Getting your feet wet in a new activity can be difficult at any age, especially if you’ve got to get the rest of your body wet too. But learning how to swim in adulthood is more difficult than in your youth, in part because you may have developed a fear of water.
Overcoming the fear is worth it though, any health and fitness expert will tell you. Swimming is a very healthy exercise, particularly for adults. It’s easy on their joints since the buoyancy of water reduces the impact on them.
“In water we only have to carry 20% to 25% of our body weight,” says Janina-Kristin Goetz, an instructor in the Department of Sport Science at Ruhr University in Bochum, Germany.
Consequently, swimming in warm water can even be relaxing, and in cold water it boosts the body’s energy turnover and causes metabolism to pick up. It’s a full-body exercise as nearly all of your muscles are used.
Also, you can control the stress on your muscles easily, so swimming is well suited to rehabilitation as well as physical conditioning. But, swimming isn’t a magic recipe for fitness since mastery of proper technique is important. This is especially true of the breaststroke.
“As it’s commonly swum, the breaststroke causes massive problems in the neck area and frequently in the lower spine as well,” says Ulrike Urbaniak, who heads the masters sport division of the German Swimming Federation. The reason is the awkward posture of your head if you want to keep it above water.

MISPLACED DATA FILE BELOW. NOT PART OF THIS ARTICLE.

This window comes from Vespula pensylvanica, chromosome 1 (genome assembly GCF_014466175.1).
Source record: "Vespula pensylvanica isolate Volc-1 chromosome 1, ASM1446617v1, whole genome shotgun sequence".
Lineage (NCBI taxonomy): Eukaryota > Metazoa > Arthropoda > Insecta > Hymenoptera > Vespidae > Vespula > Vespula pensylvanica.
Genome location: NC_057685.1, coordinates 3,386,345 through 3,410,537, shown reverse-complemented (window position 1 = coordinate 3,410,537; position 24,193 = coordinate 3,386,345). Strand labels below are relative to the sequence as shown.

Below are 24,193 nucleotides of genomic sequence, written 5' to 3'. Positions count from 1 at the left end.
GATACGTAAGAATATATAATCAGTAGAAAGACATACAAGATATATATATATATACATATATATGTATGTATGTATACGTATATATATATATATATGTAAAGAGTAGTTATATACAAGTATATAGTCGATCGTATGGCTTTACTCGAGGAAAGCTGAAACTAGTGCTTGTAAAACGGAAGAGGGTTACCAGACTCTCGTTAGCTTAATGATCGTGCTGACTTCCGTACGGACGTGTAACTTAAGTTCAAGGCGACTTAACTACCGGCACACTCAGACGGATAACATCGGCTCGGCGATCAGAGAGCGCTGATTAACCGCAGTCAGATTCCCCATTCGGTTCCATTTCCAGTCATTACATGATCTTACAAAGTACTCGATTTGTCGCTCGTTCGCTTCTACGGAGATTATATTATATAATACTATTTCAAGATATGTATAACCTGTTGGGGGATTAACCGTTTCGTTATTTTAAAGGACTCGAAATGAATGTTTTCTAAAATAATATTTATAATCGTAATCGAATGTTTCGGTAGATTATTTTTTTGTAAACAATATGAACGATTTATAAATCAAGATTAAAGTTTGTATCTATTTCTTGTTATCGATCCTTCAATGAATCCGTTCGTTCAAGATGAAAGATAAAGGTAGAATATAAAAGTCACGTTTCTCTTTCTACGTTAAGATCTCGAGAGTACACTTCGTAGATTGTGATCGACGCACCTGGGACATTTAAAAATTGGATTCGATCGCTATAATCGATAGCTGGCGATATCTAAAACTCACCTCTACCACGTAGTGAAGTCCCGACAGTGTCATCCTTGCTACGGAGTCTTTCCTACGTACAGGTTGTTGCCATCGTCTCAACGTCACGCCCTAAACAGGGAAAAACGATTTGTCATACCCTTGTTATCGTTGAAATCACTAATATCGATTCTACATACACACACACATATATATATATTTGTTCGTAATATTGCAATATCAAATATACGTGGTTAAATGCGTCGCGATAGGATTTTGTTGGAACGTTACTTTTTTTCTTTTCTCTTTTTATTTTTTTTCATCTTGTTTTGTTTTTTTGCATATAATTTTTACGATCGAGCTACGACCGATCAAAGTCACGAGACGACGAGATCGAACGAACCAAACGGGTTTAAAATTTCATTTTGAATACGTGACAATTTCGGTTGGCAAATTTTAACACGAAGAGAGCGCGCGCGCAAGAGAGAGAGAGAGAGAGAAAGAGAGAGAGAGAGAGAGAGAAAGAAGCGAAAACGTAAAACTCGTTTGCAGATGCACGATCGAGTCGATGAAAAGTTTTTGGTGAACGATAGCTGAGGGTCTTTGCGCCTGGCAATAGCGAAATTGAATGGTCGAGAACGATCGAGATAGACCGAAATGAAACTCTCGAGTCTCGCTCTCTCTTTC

Especially for adults who are learning to swim, the backstroke is a good way to get started. Breathing, in particular, is easier – you can do it in your own rhythm since your mouth and nose are usually above water.
The first step in becoming a swimmer isn’t proper breathing rhythm or overall technique, but simply getting used to being in the water. Like kids, adults should accustom themselves gradually to being in contact with the element.
“Just splashing about is most important of all,” Urbaniak says, noting that adults need considerably more time to acclimatise to water than children do. Games or simple exercises, such as those done in water aerobics, can help.
Proper technique is also usually harder for adults. “Our motor skills improve from birth until the age of 20. After 30, they decline,” Goetz explains. This is why adults are often unable to master the finer points of swimming technique. An adult’s personal motivation is therefore more important than technique.
If you’re embarrassed by learning to swim at an advanced age or extremely afraid of water, you’ll likely have a rough time of it. You’d then best be served by joining a swimming club, many of which offer special courses for adults – even total neophytes.
“For adults, fear is indeed the main obstacle, and it can be overcome by special exercises and a step-by-step approach,” says swimming club instructor Christina Krusenbaum. So why not take the plunge? – dpa
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